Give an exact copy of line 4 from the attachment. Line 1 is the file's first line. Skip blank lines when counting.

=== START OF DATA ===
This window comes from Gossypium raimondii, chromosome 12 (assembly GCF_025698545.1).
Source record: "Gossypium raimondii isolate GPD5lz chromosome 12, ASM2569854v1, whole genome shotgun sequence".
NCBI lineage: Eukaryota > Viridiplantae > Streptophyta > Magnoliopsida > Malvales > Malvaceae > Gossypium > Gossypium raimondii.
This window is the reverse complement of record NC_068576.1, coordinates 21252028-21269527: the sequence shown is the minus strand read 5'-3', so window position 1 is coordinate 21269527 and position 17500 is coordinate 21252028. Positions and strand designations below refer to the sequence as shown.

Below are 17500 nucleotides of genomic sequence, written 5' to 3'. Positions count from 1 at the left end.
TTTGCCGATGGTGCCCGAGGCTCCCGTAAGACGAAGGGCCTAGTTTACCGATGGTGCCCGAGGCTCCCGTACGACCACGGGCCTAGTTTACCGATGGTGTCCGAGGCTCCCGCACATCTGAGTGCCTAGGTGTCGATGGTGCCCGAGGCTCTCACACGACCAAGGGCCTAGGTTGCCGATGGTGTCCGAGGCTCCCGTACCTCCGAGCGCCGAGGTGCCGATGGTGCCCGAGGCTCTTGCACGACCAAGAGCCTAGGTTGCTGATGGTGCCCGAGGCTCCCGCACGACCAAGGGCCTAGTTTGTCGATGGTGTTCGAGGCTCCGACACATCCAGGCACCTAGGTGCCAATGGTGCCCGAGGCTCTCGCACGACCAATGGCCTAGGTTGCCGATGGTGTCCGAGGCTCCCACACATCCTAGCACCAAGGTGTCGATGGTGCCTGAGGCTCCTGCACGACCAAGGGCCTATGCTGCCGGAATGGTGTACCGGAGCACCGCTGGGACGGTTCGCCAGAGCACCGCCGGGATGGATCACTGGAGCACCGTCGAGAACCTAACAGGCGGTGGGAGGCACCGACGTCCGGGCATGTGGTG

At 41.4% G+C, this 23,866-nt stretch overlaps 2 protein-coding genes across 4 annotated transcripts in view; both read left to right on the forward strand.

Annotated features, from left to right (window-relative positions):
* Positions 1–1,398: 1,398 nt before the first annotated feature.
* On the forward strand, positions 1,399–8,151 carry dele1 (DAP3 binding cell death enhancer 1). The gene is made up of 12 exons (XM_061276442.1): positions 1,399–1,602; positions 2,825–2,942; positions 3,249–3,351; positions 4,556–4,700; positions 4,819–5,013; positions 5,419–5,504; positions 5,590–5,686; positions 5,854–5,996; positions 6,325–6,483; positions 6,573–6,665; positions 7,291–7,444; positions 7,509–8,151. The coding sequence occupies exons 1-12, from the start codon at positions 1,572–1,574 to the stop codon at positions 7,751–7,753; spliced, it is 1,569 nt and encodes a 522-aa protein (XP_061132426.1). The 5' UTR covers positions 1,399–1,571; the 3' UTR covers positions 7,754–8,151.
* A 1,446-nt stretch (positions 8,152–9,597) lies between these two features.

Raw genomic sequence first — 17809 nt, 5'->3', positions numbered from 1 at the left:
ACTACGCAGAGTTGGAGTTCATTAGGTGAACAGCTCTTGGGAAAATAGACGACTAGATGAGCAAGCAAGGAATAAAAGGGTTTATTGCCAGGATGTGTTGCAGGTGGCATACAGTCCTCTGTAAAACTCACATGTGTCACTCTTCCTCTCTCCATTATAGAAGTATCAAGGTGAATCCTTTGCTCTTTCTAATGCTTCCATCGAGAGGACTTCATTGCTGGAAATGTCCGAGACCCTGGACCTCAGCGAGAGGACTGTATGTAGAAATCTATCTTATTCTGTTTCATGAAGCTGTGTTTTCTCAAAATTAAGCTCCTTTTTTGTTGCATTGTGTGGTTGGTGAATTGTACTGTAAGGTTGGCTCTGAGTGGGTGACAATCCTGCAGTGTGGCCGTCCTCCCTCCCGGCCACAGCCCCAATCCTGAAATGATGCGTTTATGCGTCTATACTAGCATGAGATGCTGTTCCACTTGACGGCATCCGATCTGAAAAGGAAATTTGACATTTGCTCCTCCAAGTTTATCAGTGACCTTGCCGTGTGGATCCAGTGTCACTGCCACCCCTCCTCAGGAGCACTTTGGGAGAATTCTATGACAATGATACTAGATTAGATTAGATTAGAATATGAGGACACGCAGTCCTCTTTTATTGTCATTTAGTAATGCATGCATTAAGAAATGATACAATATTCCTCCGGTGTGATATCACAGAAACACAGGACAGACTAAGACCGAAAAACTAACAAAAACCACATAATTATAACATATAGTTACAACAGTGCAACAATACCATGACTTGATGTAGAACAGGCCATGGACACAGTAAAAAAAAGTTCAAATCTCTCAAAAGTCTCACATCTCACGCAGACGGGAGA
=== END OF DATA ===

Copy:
This window is the reverse complement of record NC_068576.1, coordinates 21252028-21269527: the sequence shown is the minus strand read 5'-3', so window position 1 is coordinate 21269527 and position 17500 is coordinate 21252028. Positions and strand designations below refer to the sequence as shown.